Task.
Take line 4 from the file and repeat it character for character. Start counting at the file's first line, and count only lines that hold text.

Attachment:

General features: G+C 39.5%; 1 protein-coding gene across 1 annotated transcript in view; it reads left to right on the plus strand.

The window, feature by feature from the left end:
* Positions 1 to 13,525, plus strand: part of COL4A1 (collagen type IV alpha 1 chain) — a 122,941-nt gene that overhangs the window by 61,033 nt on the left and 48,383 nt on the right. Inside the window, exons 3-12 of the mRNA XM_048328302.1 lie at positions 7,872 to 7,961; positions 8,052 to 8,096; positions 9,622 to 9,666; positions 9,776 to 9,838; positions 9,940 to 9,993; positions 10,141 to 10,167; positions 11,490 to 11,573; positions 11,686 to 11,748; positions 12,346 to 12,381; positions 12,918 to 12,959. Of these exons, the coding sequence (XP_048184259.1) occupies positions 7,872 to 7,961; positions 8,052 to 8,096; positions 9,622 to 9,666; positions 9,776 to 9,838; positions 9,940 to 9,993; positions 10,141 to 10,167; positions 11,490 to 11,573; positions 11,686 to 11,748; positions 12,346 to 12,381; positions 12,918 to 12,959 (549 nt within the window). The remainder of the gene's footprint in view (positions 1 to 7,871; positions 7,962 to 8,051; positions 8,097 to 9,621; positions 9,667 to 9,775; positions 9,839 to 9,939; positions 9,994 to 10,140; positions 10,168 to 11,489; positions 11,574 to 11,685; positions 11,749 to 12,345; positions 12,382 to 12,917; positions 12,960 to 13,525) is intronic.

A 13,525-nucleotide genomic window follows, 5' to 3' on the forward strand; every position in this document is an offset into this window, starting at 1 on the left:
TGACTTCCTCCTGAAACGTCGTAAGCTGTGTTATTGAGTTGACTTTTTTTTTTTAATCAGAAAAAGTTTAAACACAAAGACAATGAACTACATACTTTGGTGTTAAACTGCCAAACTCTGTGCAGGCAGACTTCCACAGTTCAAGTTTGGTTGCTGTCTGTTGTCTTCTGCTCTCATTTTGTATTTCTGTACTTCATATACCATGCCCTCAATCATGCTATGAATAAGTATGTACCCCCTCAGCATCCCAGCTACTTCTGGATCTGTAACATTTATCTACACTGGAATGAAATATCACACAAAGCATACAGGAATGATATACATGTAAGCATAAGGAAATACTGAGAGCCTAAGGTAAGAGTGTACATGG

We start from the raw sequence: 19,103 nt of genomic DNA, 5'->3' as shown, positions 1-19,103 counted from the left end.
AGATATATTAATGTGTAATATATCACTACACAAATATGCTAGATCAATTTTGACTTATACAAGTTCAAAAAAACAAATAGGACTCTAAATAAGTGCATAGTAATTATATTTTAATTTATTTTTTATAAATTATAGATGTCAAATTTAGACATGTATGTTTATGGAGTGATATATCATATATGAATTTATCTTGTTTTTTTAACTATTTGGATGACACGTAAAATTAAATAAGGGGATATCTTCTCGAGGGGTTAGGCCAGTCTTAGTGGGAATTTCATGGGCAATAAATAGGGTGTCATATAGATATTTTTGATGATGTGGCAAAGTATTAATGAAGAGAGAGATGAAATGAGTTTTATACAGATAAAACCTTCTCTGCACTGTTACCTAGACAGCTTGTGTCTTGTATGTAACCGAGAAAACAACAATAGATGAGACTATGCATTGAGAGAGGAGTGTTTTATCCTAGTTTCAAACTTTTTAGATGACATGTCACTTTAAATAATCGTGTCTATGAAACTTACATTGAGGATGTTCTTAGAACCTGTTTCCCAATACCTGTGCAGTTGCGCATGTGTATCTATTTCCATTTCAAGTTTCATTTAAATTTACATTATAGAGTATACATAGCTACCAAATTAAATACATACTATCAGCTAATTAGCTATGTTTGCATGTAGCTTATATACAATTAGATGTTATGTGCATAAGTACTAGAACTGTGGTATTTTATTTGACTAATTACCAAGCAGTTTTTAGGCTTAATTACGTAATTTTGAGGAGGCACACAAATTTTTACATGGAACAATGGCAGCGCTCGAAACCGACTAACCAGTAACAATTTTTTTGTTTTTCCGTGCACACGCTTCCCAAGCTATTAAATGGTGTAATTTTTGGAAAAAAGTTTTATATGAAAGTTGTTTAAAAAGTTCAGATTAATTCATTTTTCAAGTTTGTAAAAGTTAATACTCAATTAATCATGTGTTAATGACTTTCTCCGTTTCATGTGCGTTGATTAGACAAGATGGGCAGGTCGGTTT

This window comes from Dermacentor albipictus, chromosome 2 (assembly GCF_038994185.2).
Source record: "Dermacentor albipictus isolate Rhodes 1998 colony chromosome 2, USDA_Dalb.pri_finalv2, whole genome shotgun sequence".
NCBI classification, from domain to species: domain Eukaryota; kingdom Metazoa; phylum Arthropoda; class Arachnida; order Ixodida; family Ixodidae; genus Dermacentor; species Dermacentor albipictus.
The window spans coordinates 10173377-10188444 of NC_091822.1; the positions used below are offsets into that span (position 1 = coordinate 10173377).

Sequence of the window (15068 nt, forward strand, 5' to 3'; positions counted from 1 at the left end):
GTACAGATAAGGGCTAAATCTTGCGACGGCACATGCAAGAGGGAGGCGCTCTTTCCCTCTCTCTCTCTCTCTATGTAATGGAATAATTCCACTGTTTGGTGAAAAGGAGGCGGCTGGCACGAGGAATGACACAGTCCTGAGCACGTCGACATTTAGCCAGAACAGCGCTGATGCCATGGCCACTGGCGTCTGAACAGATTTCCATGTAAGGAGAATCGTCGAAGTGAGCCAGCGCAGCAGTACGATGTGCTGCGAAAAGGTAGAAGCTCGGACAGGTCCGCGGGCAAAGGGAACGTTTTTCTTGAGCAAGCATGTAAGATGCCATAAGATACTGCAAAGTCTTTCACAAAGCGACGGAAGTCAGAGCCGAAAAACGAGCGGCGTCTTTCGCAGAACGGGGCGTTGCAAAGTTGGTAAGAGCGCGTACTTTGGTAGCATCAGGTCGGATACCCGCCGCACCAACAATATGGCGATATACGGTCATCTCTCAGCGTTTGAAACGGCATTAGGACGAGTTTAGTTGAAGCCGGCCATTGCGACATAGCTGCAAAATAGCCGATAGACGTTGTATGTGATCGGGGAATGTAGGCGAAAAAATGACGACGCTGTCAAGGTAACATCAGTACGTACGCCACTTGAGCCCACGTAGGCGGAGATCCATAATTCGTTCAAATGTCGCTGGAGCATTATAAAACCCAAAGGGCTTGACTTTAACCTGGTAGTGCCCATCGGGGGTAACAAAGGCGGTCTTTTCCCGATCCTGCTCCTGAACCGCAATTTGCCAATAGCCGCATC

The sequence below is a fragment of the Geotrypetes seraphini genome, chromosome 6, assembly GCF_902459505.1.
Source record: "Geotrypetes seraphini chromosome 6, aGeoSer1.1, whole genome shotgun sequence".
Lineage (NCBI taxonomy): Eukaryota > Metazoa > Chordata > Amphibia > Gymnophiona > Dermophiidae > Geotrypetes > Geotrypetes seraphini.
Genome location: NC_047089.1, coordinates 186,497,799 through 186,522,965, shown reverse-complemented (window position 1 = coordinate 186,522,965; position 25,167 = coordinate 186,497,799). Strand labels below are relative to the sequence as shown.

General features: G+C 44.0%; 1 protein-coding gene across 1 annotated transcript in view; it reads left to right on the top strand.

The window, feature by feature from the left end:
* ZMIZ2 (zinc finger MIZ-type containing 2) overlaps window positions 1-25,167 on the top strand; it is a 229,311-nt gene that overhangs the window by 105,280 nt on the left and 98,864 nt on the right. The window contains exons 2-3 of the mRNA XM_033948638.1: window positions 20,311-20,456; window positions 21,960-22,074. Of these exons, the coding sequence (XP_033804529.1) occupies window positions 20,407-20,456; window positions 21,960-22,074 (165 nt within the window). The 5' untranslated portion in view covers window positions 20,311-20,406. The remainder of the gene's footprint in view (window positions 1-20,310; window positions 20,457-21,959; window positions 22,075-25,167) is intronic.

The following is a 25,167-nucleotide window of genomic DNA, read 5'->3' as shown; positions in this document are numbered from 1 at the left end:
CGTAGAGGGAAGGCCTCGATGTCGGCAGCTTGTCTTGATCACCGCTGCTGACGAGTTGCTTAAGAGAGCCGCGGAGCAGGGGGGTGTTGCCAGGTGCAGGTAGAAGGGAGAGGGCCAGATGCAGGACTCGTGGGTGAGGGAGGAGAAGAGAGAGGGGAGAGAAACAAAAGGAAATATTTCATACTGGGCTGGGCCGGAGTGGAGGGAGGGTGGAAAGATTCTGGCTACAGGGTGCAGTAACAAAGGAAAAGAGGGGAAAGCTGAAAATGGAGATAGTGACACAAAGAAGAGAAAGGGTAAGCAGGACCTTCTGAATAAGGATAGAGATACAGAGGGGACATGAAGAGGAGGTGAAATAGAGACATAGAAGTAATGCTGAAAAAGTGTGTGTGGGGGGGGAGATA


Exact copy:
A 13,525-nucleotide genomic window follows, 5' to 3' on the forward strand; every position in this document is an offset into this window, starting at 1 on the left: